PSS -- in those cases mentioned above I want to make it clear that I was equally responsible for the toxic tone and negativity.  It is very easy to fall into the trap.

  11. No, i don't think that an eye for an eye is really ever justified.  It's possible to defend beliefs without becoming the thing you are defending them against.  The whole 'disagree without being disagreeable' issue.  Like you said though, it's hard.    

     

    I think one thing that makes it tough is that our religious lives are so closely tied to our own sense of self and identity.  So when our beliefs are questioned, it feels like a person is attacking us personally.  In a way trying to rip away a huge part of what we love and what makes us, well, us.

  12. For once, a post I can get behind. I even gave you a rep point for it.

     

    I think, though, that you are neglecting the possibility it was Elder Ballard himself and not "lds.org admins" who directed that the video be taken down. I hope it's not another tail-wagging-the-dog assumption you are succumbing to, similar to blaming Public Affairs for official Church statements.

     

    I'd bet $100 that Elder Ballard isn't even aware of the controversy.  He's got other things to worry about in his calling than a few people on FB getting hot and bothered over some throw away one-liner from an elderly man.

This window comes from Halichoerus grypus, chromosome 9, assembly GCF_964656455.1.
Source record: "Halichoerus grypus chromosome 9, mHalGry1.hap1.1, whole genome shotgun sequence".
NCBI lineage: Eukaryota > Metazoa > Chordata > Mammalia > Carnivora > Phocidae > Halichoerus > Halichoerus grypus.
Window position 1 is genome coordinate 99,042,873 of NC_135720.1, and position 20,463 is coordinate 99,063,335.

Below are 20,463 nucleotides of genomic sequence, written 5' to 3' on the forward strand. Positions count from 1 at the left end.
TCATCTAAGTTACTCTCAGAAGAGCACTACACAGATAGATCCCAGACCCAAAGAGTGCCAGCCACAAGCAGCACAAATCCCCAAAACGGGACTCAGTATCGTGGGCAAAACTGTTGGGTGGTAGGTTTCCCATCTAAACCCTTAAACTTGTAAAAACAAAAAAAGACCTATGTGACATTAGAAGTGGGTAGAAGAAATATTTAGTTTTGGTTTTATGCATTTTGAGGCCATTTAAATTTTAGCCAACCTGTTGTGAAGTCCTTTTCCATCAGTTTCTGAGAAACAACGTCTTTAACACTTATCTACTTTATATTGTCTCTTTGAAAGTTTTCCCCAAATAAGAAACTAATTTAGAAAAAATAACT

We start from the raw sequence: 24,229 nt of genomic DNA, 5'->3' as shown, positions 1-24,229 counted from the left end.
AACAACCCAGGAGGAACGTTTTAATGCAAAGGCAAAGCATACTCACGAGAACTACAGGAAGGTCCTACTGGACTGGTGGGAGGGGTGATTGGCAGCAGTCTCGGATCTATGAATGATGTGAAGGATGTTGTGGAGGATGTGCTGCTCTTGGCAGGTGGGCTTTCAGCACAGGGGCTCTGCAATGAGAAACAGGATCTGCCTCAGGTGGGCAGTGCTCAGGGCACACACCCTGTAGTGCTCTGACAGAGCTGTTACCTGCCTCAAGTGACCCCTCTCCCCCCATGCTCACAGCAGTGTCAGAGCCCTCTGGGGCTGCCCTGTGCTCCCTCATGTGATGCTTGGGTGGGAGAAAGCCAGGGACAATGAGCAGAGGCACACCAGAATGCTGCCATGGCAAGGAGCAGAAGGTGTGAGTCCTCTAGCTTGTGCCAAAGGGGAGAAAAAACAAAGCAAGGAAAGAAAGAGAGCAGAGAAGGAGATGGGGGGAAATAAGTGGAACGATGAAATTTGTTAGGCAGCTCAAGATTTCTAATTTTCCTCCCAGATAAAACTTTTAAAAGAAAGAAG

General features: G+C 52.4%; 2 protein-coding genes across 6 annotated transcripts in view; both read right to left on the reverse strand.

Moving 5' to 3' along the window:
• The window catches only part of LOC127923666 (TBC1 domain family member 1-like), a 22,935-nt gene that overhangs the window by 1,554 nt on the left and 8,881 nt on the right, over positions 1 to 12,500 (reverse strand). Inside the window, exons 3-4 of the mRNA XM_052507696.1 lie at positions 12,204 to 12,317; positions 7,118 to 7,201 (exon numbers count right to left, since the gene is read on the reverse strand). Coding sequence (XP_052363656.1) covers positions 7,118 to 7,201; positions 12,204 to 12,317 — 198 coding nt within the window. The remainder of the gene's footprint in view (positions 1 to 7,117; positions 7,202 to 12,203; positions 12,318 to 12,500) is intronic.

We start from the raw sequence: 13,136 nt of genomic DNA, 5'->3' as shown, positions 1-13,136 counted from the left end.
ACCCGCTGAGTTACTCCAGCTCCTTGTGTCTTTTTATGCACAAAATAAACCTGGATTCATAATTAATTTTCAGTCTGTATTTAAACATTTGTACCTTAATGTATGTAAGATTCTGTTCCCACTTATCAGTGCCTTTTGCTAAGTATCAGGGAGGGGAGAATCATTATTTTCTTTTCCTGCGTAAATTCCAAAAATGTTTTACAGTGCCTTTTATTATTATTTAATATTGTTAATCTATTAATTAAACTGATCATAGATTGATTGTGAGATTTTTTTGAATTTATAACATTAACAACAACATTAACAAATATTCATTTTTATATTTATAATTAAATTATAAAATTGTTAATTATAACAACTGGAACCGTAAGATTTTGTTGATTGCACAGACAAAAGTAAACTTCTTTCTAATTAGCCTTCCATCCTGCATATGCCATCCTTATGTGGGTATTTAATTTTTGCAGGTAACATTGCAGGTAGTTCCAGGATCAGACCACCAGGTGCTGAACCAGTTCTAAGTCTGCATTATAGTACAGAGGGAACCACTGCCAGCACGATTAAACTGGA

13. Sorry to cause a stir, thanks for the wonderful complements...

    Back on topic, Elder Ballard was totally within his personality style. Now I ask you, can you see Elder Uchdorf or Elder Eyring saying the same thing? I totally forgive Elder Ballard, I just think we need to think a little differently now. Don't go see The Intern though it's a totally feminist movie, loved it though. But might shed some light.

     

    No.  Particularly not Pres. Uchtdorf.  And I would attribute that to both his age and his natural PR skills.  

  14. I think she's saying that his comments attribute value to women based on their looks rather than something more substantive. Basically, that women are baubles whose worth, like any other piece of chattel, is determined by whether a person who really counts (read: man) likes to look at her.

     

    Ah.  Ok.  I can see that.  I don't agree that Elder Ballard had anythign like that in mind.  But I do understand the underlying cultural implications which are, as you point out, problematic.

     

    Oh... and I still don't like that he called men lazy when it comes to dating/marriage!  I married later in life and can tell you it stinks being a single dude over 26 in Utah County.  Trust me ... I was doing the best I could but in my case, I think it was *my* looks scaring all the girls away.  Here's my BYU graduation photo:

     

    MV5BMjE4NzY5NjUxNl5BMl5BanBnXkFtZTcwMzc3

     

    Go cougs!